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Fall River man involved in shooting near city school, sentenced to less than five years in prison



A 24-year-old Fall River man who was involved in a mid-day shooting incident near the Morton Middle School in Fall River was sentenced to serve three-and-half to four-and-a-half years in state prison after pleading guilty this week to a litany of firearm-related crimes, Bristol County District Attorney Thomas M. Quinn III announced.

According to Gregg Miliote of the Bristol County District Attorney’s Office, Gianni Carter-Joyner pleaded guilty on Monday in Fall River Superior Court to indictments charging him with four counts of attempted assault and battery by discharge of a firearm, and one count each of possessing a large capacity feeding device and unlawful possession of ammunition.

On August 18, 2017, the defendant acted as a look-out/signaler for an incident on Weetamoe Street where an unidentified shooter fired several rounds at two occupied cars. The cars’ occupants had been at the Morton Middle School parking lot. As the cars pulled out of the lot, shots were fired. No one was struck but a home suffered damage. Occupants in the cars were uncooperative and would not identify the defendant. A neighbor saw the defendant, whom he recognized,, and said he gave a thumbs-up to the shooter prior to him shooting at the cars.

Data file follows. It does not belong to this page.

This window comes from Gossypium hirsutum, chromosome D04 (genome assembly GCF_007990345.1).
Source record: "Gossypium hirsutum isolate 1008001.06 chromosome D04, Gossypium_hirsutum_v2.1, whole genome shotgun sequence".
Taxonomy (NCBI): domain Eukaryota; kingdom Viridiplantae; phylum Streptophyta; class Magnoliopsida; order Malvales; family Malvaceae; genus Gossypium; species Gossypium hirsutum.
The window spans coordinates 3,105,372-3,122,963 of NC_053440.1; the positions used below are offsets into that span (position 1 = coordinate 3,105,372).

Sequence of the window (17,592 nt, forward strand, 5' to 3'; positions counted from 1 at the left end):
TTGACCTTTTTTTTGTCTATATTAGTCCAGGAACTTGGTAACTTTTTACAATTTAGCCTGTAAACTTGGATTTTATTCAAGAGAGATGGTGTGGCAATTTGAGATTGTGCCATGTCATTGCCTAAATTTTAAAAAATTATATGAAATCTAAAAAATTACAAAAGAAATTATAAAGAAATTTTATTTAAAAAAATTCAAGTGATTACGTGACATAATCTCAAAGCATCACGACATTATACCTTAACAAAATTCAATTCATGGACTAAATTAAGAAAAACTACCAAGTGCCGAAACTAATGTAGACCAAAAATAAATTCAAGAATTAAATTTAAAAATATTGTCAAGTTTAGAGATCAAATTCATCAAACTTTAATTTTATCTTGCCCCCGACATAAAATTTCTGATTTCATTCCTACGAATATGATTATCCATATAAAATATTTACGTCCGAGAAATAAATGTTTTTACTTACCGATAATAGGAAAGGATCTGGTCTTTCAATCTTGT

Then, on August 29, 2017, Fall River Police officers performed a motor vehicle stop of the defendant for speeding, and no inspection sticker. While verifying that the defendant’s license was suspended, officers saw the defendant reaching over to his right hand side, and then putting up his hoodie. During an inventory search of the vehicle, a large capacity magazine (15 round capacity) loaded with 10 rounds of live ammunition was located in a backpack on the passenger side backseat floor.

The case was prosecuted by Assistant District Attorney Michael Cahillane and the prison sentence was imposed by Judge Renee Dupuis.

“The defendant assisted the shooter in a brazen daytime shooting that could have had grave consequences. He was later stopped while in possession of a loaded magazine,” District Attorney Quinn said. “With a prior firearms conviction, he clearly is a danger to the community and needs to be locked up. Fortunately, he was held without bail as a danger to the public before his guilty plea.​”

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